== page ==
-- Sources of liquidity will exceed uses by 1.2x or more.
-- Biomet's somewhat strong sources of liquidity relative to uses is tempered by its high debt leverage, which we believe limits its ability to absorb a high impact low probability event without refinancing.
-- Sources of liquidity as of May 31, 2012, included cash and cash equivalents of $492 million, but we believe the cash balance was reduced in June following the $280 million acquisition of DePuy Orthopaedics Inc.'s trauma business.
-- Biomet generated $377 million of operating cash flow in fiscal 2012; we expect a similar amount of cash flow in fiscal 2013.
-- Biomet's proposed cash flow revolving credit facility matures in 2017 and we expect it will be undrawn at close.
-- Biomet has a $350 million asset-backed revolver maturing in 2013, which provides additional liquidity.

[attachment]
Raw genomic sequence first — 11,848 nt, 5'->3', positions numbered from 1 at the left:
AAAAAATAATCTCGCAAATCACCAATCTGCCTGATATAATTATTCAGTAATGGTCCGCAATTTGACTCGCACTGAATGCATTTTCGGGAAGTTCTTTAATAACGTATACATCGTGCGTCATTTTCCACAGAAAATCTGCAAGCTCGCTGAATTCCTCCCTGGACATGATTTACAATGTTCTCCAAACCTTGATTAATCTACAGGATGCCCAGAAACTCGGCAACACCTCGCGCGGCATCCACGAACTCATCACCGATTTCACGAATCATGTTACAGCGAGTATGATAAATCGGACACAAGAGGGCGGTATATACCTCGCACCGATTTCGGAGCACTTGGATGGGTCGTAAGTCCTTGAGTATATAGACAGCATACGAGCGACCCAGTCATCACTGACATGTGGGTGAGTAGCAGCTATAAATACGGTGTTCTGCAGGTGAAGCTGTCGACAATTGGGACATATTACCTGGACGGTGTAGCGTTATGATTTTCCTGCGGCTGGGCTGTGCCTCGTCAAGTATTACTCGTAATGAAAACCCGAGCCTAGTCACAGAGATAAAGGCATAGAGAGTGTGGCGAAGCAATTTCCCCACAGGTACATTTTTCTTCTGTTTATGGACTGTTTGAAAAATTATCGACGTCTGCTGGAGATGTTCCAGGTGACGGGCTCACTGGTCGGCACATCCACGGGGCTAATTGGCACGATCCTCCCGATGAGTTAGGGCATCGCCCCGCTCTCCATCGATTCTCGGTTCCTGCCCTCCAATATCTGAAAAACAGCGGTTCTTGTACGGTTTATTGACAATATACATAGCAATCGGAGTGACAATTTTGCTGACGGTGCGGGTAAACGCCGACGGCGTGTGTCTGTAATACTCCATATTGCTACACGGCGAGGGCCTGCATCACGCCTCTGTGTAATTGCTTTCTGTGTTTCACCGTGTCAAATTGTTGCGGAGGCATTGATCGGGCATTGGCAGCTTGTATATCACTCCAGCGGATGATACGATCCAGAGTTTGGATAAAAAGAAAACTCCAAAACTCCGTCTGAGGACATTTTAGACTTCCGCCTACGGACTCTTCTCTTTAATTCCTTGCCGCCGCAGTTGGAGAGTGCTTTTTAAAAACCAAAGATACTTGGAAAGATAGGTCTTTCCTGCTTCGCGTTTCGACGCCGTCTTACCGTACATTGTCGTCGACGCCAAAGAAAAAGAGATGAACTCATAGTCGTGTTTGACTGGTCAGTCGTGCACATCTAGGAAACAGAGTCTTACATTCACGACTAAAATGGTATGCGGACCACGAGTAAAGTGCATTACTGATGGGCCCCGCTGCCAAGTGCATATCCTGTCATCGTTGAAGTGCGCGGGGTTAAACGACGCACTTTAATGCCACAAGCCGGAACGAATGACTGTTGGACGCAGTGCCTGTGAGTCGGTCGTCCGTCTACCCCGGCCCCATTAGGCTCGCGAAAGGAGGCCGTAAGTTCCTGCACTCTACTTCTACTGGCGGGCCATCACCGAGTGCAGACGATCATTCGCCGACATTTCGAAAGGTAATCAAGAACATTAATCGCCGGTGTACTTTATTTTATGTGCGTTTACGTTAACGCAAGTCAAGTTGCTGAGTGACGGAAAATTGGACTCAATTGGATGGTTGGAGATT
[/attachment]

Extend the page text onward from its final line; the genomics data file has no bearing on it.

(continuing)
-- Biomet is not subject to strict financial covenants under its facilities. However, if it has less than $35 million available under its senior secured asset-based revolving credit facility, it will be subject to a fixed-charge coverage covenant.
-- Our base-line projections include roughly $180 million of annual capital expenditures.
-- Acquisition activity has been modest even when factoring in the DePuy acquisition.
-- Biomet has no significant near-term maturities until 2015. Recovery analysis Biomet's senior secured asset-backed revolver is rated 'BB', with a '1' recovery rating, indicating our expectation for very high recovery (90% to 100%) in the event of default. The proposed senior secured cash flow revolver, and proposed and existing term debt are rated 'BB-', with a '2' recovery rating, indicating our expectation for substantial recovery (70% to 90%) in the event of default. Holding all other factors constant, we estimate that approximately $800 million of additional senior secured debt could lead to less than 70% recovery for Biomet's senior secured cash flow revolver and term loans, which is consistent wi